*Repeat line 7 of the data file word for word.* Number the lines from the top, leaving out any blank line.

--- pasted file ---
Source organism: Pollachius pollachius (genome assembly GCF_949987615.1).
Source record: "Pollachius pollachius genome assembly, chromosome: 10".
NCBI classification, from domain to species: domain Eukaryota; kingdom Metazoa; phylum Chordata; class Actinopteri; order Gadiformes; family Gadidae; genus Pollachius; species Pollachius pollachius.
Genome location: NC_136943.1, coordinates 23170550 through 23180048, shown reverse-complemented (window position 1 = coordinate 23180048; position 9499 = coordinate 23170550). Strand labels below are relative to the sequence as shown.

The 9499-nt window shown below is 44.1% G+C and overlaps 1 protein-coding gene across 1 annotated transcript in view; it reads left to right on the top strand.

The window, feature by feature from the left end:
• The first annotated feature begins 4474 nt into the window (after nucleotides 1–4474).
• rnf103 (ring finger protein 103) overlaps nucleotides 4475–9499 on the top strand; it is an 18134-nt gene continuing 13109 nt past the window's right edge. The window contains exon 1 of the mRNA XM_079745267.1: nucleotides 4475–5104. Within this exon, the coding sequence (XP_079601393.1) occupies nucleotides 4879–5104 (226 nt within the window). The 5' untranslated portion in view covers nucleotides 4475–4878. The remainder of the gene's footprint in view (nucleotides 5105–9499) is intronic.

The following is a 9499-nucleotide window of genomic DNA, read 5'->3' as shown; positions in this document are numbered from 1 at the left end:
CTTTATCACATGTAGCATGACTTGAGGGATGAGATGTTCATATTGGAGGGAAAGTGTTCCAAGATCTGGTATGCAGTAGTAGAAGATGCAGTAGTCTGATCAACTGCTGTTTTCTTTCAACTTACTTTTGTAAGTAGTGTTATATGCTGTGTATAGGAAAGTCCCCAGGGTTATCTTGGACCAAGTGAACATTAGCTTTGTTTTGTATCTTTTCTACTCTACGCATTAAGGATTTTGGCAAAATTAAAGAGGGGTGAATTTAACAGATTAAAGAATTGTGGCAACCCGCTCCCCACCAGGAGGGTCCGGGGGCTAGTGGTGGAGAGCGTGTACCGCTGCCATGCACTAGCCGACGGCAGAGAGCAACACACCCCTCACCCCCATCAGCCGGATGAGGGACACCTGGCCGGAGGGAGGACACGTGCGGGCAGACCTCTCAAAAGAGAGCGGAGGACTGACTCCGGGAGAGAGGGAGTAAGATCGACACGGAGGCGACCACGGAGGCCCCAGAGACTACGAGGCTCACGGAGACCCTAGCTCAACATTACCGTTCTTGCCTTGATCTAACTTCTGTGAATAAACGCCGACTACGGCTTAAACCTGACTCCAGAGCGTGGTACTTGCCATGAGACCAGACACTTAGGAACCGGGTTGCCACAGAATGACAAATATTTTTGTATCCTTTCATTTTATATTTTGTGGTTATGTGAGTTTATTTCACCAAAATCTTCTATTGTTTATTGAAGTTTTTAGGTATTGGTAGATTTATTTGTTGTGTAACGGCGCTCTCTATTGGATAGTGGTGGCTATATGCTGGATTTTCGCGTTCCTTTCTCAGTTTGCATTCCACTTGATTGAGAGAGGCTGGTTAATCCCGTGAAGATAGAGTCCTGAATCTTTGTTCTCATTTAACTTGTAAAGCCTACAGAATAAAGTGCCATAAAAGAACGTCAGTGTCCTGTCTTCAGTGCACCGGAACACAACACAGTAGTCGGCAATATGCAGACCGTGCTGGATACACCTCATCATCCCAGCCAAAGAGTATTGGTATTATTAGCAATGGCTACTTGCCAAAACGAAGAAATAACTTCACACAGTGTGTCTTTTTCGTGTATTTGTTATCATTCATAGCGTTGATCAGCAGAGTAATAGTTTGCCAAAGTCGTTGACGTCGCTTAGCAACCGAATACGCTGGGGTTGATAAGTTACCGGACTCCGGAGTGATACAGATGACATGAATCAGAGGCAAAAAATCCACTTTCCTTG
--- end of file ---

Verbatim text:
• The first annotated feature begins 4474 nt into the window (after nucleotides 1–4474).